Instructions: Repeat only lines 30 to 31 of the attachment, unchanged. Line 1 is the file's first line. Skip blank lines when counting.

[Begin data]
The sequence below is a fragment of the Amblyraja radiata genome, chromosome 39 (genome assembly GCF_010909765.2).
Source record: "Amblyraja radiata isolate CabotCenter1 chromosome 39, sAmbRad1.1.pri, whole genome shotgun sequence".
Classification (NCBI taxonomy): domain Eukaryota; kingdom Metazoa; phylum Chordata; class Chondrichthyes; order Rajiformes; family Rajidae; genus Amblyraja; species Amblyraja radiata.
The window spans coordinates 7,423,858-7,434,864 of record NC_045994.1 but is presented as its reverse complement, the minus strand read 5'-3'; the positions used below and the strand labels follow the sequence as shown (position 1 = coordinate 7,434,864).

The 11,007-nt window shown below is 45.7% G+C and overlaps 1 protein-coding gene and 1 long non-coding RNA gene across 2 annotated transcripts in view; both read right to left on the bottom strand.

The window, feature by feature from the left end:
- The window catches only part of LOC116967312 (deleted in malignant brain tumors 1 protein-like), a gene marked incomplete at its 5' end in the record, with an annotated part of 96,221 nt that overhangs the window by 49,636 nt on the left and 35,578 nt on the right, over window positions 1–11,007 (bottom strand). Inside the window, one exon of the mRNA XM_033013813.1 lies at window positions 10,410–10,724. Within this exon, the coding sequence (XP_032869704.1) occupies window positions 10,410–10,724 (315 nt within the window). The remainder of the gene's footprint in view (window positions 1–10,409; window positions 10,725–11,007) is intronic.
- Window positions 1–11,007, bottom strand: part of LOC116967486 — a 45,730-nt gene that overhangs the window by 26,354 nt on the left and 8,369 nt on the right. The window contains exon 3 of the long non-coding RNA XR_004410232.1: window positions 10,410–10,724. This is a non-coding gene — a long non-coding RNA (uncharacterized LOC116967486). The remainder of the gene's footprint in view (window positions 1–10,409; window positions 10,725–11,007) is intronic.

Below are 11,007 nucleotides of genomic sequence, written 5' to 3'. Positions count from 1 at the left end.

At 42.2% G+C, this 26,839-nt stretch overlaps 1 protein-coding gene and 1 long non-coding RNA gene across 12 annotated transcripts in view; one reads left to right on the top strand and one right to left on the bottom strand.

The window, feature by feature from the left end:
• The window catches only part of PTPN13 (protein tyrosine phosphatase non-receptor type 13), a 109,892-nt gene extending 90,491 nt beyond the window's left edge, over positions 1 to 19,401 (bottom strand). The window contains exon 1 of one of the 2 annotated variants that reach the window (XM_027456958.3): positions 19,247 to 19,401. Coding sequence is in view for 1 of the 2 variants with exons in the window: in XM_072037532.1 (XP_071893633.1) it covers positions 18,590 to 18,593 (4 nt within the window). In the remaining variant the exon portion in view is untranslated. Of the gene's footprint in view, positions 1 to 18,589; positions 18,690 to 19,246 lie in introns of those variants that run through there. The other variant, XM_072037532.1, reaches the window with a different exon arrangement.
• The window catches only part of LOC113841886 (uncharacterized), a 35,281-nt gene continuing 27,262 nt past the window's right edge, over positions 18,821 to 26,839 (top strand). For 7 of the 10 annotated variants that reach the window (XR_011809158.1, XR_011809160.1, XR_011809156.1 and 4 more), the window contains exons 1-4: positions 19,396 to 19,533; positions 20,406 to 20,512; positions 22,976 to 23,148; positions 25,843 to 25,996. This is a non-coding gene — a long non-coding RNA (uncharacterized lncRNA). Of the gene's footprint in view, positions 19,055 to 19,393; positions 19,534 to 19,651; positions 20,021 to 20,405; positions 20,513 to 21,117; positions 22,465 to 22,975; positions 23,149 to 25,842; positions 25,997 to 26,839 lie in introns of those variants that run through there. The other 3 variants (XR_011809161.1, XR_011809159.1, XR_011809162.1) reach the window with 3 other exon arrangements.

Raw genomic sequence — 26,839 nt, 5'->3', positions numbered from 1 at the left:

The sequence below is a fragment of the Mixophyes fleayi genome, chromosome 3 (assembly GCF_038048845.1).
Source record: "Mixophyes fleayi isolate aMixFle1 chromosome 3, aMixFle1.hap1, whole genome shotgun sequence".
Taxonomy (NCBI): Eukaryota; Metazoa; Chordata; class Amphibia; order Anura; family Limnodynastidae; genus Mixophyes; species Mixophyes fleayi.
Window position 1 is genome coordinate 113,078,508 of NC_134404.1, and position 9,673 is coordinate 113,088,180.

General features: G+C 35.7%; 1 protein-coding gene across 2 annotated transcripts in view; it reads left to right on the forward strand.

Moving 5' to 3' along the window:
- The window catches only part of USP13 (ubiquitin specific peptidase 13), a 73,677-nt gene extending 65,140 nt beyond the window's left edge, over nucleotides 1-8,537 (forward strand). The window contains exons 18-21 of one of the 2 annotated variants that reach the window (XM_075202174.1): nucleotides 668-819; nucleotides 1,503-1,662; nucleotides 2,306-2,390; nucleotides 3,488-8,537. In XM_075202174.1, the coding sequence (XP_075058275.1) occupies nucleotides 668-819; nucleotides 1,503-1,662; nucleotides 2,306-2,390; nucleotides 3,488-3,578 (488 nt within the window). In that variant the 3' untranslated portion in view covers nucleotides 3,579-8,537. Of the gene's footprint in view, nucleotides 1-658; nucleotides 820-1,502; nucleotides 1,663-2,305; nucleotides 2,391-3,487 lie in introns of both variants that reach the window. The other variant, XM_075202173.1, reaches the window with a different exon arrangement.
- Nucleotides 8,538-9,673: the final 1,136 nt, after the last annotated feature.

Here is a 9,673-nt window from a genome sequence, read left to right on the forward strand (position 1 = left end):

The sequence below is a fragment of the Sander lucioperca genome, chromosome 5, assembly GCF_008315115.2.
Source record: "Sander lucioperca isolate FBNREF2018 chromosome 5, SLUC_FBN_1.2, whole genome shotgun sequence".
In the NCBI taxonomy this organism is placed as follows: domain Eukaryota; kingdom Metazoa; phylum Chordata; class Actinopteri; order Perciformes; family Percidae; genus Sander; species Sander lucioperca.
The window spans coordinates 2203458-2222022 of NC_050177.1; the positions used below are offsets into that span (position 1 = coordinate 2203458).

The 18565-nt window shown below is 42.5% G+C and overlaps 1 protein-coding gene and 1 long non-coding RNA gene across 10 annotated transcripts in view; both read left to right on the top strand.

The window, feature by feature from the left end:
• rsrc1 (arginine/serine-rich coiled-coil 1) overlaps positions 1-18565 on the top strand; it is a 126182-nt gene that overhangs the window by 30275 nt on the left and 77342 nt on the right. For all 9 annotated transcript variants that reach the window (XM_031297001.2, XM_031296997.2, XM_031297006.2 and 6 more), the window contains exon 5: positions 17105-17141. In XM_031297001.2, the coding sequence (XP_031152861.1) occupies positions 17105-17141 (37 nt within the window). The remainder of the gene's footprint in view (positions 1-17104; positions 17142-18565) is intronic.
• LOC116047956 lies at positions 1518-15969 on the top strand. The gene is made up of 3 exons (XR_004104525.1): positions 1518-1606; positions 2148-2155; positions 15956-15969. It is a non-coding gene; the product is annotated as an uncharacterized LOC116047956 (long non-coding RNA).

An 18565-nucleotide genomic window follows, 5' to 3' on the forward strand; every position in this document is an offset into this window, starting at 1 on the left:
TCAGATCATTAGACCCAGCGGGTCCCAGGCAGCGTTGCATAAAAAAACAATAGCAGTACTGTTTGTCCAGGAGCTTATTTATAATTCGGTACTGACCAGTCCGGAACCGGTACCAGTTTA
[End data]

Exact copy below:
• rsrc1 (arginine/serine-rich coiled-coil 1) overlaps positions 1-18565 on the top strand; it is a 126182-nt gene that overhangs the window by 30275 nt on the left and 77342 nt on the right. For all 9 annotated transcript variants that reach the window (XM_031297001.2, XM_031296997.2, XM_031297006.2 and 6 more), the window contains exon 5: positions 17105-17141. In XM_031297001.2, the coding sequence (XP_031152861.1) occupies positions 17105-17141 (37 nt within the window). The remainder of the gene's footprint in view (positions 1-17104; positions 17142-18565) is intronic.
• LOC116047956 lies at positions 1518-15969 on the top strand. The gene is made up of 3 exons (XR_004104525.1): positions 1518-1606; positions 2148-2155; positions 15956-15969. It is a non-coding gene; the product is annotated as an uncharacterized LOC116047956 (long non-coding RNA).